Interesting idea. Although I take my share of risks in some aspects of my life, the logistics of this trip is probably not a place I will. Hate to be scrambling at the last minute. I actually found a place this week that is pretty sweet and close to town. I'll do a post on it when the time comes. It's available to anyone. I got the early season price on the Valley Pass so I'm good there. Still not cheap at $1300 but it buys a lot more terrain for the money than any similarly priced pass in the states. Stay tuned.

December 5, 2013 | Registered CommenterBrian

just in case you haven't come across these videos yet during your research, highly recommended viewing:



December 5, 2013 | Unregistered Commenterjay

Hi Brian,

Great that you are making the pilgrimage--Cham really is an incredible playground. I live in Switzerland, so I am lucky to be able to visit two or three times a year to climb.

I could not even begin to suggest skiing objectives for you--I am a beginner skier. I imagine that as you find partners and make plans, the adventures will just unfold. On the other hand, here are some tips to make your time in Chamonix a little safer, sweeter, and more interesting.

Carry a cell phone
I would be the first person to say that the most important piece of safety gear you carry is your brain, and that you should not plan on somebody else being there to rescue you, however, the rescue service in Cham is so well established and efficient, that it’s just absurd not to carry a cell phone. I don’t know what sort of cell phone and international coverage you have, but one option is to buy an inexpensive phone in Cham that you can easily charge with minutes. Across the street from the famous Snell Sports, where you will certainly spend some time browsing gear, is a good book store. On the ground floor you will find a great selection of climbing and skiing guides. On the ground floor, you can buy a phone for about twenty Euros. Make sure you get it all set up and charged before you head up. It can be tricky. Several of my climbing partners from the US have bought these phones.

A nice cafe
I am sure you will find all the cool places to hang out. But if you want a really great hot chocolate, try Aux Petits Gourmands, on the main street close to Snell Sports. I am a chocolate lover. The hot chocolate at Aux Petits Gourmands actually tastes like chocolate, not hot water with sugar and chemicals. They also make amazing pastries, and good sandwiches. If you ask them the night before, they can have a sandwich and pastry packed for you before the first bin up. It’s pretty great to get to the top of a route and have a tasty meal!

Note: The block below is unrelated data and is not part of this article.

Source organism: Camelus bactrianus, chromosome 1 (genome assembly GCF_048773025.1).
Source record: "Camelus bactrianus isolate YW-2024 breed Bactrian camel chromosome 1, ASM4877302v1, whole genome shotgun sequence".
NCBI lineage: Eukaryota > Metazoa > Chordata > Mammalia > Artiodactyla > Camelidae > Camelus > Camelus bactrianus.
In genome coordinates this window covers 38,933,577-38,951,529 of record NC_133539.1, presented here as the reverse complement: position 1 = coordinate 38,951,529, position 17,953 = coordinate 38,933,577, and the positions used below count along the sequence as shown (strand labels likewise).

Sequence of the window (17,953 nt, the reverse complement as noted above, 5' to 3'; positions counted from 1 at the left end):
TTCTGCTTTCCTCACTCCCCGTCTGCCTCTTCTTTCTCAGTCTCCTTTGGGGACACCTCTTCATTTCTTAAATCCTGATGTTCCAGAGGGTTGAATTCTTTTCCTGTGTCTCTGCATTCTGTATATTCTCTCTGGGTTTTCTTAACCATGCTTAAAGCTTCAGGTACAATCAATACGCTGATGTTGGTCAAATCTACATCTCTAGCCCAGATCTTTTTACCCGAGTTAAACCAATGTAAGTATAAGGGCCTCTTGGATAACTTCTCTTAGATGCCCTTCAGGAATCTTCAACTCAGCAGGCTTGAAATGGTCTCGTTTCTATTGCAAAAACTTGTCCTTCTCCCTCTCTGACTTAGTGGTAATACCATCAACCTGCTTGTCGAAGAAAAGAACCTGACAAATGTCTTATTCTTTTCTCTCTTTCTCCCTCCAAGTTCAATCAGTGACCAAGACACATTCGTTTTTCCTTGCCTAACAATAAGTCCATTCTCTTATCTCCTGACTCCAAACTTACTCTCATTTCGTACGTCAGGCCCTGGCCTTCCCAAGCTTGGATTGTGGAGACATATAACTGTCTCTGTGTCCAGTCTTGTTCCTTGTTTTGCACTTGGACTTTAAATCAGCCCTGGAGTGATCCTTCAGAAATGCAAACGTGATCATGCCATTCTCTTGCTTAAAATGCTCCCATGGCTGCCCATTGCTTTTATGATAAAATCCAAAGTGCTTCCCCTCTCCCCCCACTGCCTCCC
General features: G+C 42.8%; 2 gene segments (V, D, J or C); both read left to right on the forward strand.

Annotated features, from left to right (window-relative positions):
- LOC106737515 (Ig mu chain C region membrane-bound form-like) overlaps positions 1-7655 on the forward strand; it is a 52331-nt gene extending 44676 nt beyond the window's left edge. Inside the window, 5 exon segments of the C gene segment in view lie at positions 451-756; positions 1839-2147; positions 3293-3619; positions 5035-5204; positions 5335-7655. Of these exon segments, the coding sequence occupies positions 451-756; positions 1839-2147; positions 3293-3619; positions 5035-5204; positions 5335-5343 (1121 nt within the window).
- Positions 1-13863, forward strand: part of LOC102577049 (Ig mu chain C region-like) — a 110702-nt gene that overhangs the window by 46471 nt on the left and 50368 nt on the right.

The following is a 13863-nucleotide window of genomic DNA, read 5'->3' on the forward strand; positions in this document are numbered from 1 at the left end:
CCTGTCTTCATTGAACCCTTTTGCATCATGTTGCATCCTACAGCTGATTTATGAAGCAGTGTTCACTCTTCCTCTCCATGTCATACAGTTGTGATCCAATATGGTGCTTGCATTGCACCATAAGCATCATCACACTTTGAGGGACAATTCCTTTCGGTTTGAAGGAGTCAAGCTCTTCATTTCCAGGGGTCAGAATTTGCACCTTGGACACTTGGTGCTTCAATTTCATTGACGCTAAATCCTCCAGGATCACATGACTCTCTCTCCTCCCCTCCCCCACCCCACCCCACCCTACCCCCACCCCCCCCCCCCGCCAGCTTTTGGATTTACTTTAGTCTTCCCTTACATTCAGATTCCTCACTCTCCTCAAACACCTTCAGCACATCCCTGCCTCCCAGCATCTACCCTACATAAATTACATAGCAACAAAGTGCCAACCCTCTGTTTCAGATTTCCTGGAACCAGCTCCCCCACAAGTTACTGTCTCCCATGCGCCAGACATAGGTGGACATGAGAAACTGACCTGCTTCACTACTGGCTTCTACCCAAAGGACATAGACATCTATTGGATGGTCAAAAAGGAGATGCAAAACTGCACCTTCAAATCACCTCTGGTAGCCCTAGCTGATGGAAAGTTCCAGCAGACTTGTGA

Rabbit on the Roof
There are various custom wooden skis out there, but I’m not sure there are any as beautiful as Rabbit on the Roof skis. Save a visit for day when the weather is bad. It’s about a fifteen or twenty minute jog down the road from Chamonix. If you follow the main shopping street in Chamonix all the way through town in the direction of Argentiere, the shops will eventually disappear, and it will turn into a more secluded and residential back road. Just keep following the road. The workshop is in an converted mill on the corer where the road turns toward Le Praz. I have visited several times. I’ve never met the owner, but the door is always open, and you can go into the old dark front room, and stare in wonder at the amazing skis lined up against the walls. Truly impressive.

Well, I could go on, but that should get you started.

I am actually going to be there in mid April, doing some mixed climbing with a partner, and some ski touring with my wife. If I see an American guy walking around in a Dynafit racing suit, talking about the snow in the Tetons or Alaska, I’ll say hi.

All the best,


December 7, 2013 | Unregistered CommenterBruno Schull

Hey Bruno,
That's awesome! It'll be a Crazy Idea suit with wasatch skimo on the sleeve and hopefully surrounded by some Francophiles with similar ambitions. Can't wait to check out your beta.

Thanks again.

December 7, 2013 | Registered CommenterBrian


Those are classic descents on my list for sure. Hope I'm up to it. Very excited. Thanks for the links.

December 7, 2013 | Registered CommenterBrian